c0d3 :: j0rg3

A collection of tips, tricks and snips. A proud Blosxom weblog. All code. No cruft.

Thu, 23 May 2013

GNU Screen: Roll your own system monitor

Working on remote servers, some tools are practically ubiquitous — while others are harder to come by. Even if you’ve the authority to install your preferred tools on every server you visit, it’s not always something you want to do. If you’ve hopped on to a friend’s server just to troubleshoot a problem, there is little reason to install tools that your friend is not in the habit of using. Some servers, for security reasons, are very tightly locked down to include only a core set of tools, to complicate the job of any prying intruders. Or perhaps it is a machine that you normally use through a graphical interface but on this occasion you need to work from the CLI.

These are very compelling reasons to get comfortable, at the very least, with tools like Vim, mail, grep and sed. Eventually, you’re likely to encounter a situation where only the classic tools are available. If you aren’t competent with those tools, you’ll end up facing the obstacle of how to get files from the server to your local environment where you can work and, subsequently, how to get the files back when you’re done. In a secured environment, this may not be possible without violating protocols.

Let’s take a look at how we can build a makeshift system monitor using some common tools. This particular configuration is for a server running PHP, MySQL and has the tools Htop and mytop installed. These can easily be replaced with top and a small script to SHOW FULL PROCESSLIST, if needed. The point here is illustrative, to provide a template to be modified according to each specific environment.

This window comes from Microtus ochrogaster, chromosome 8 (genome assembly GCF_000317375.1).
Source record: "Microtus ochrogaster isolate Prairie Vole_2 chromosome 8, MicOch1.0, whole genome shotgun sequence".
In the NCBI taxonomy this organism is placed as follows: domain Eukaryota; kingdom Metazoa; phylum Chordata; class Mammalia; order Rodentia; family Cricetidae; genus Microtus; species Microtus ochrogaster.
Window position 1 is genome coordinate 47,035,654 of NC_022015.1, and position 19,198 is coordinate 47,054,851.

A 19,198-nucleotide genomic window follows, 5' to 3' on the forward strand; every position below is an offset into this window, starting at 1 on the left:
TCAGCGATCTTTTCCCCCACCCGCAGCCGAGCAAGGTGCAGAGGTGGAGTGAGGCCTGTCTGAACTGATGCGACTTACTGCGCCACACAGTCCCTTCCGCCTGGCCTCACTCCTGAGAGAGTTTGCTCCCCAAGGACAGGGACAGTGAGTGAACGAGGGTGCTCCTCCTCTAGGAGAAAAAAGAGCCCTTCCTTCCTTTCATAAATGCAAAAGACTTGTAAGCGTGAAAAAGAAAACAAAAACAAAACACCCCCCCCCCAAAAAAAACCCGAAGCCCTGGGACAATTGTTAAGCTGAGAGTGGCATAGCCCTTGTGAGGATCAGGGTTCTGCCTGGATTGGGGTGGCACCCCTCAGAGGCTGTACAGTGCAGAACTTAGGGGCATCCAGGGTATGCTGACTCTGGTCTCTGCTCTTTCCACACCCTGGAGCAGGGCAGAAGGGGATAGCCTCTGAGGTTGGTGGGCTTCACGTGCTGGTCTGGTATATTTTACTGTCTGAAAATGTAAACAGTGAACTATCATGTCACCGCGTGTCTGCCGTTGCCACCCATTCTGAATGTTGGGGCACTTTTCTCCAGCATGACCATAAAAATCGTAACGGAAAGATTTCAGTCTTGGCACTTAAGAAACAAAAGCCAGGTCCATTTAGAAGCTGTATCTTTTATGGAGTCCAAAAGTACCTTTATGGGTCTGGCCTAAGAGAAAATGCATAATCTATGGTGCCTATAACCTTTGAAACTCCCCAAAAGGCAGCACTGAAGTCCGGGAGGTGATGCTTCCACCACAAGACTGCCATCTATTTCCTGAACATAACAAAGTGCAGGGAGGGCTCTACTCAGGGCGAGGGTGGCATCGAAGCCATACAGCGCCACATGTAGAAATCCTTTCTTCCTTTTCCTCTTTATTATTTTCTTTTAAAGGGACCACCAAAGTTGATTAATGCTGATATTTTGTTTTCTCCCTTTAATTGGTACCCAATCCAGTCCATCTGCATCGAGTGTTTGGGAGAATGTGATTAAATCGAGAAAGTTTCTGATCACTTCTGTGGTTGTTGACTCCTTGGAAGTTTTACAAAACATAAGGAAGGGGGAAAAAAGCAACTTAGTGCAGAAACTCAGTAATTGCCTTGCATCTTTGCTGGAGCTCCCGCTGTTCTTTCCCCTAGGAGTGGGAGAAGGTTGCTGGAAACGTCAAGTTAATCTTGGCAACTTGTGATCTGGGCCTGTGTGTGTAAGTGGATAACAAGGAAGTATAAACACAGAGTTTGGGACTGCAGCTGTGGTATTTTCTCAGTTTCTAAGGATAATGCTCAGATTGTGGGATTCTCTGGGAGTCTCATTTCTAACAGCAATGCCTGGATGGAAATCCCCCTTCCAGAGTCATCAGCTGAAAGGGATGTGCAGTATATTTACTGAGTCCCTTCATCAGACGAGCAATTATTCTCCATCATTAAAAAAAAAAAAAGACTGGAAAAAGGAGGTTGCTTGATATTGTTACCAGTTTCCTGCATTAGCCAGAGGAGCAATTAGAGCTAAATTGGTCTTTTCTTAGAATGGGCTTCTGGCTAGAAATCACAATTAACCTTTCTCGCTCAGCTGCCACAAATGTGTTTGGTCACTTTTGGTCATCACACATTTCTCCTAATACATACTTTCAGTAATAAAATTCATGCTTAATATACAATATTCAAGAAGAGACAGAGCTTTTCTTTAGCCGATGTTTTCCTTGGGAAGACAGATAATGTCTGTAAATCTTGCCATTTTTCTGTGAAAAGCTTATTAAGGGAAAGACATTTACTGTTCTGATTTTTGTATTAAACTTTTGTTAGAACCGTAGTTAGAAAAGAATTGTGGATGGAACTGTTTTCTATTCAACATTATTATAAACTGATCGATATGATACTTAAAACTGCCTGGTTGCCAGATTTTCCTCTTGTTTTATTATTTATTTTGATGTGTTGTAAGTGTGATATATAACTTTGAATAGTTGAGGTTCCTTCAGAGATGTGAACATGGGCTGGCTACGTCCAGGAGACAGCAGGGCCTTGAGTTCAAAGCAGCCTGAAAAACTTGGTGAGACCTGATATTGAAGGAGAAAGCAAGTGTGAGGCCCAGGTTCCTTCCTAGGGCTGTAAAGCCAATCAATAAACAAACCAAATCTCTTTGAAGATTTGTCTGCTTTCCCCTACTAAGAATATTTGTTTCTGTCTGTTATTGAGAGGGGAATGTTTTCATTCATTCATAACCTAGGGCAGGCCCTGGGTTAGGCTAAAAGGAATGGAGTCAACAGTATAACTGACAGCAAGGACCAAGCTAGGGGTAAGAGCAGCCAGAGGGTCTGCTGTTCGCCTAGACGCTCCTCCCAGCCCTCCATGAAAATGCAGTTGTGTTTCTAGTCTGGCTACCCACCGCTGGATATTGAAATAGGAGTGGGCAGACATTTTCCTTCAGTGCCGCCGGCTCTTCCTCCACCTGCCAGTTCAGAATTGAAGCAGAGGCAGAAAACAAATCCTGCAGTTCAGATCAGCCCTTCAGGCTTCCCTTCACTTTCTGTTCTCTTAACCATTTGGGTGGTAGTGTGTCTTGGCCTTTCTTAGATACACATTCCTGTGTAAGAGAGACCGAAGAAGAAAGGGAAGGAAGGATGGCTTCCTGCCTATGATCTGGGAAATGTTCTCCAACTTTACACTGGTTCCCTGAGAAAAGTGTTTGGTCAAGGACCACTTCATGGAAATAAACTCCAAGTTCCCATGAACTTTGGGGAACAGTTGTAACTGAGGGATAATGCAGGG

(Note: I generally prefer tmux to Gnu Screen but screen is the tool more likely to be already installed, so we’ll use it for this example.)

We’re going to make a set of windows, by a configuration file, to help us keep tabs on what is happening in this system. In so doing, we’ll be using the well-known tools less and watch. More specifically, less +F which tells less to “scroll forward”. Other words, less will continue to read the file making sure any new lines are added to the display. You can exit this mode with CTRL+c, search the file (/), quit(q) or get back into scroll-forward mode with another uppercase F.

Using watch, we’ll include the “-d” flag which tells watch we want to highlight any changes (differences).

We will create a configuration file for screen by typing:

> vim monitor.screenrc

In the file, paste the following:

# Screen setup for system monitoring
# screen -c monitor.screenrc
hardstatus alwayslastline
hardstatus string '%{= kG}[ %{G}%H %{g}][%= %{=kw}%?%-Lw%?%{r}(%{W}%n*%f%t%?(%u)%?%{r})%{w}%?%+Lw%?%?%= %{g}][%{B}%Y-%m-%d %{W}%c %{g}]'

screen -t htop 0 htop
screen -t mem 1 watch -d "free -t -m"
screen -t mpstat 2 watch -d "mpstat -A"
screen -t iostat 3 watch -d "iostat"
screen -t w 4 watch -d "w"
screen -t messages 5 less +F /var/log/messages
screen -t warn 6 less +F /var/log/warn
screen -t database 7 less +F /srv/www/log/db_error
screen -t mytop 8 mytop
screen -t php 9 less +F /srv/www/log/php_error

(Note: -t sets the title, then the window number, followed by the command running in that window)

Save the file (:wq) or, if you’d prefer, you can grab a copy by right-clicking and saving this file.

Then we will execute screen using this configuration, as noted in the comment:

> screen -c monitor.screenrc

Then you can switch between windows using CTRL+a, n (next) or CTRL+a, p (previous).

I use this technique on my own computers, running in a TTY different from the one used by X. If the graphical interface should get flaky, I can simply switch to that TTY (e.g., CTRL+ALT+F5) to see what things are going on — and take corrective actions, if needed.


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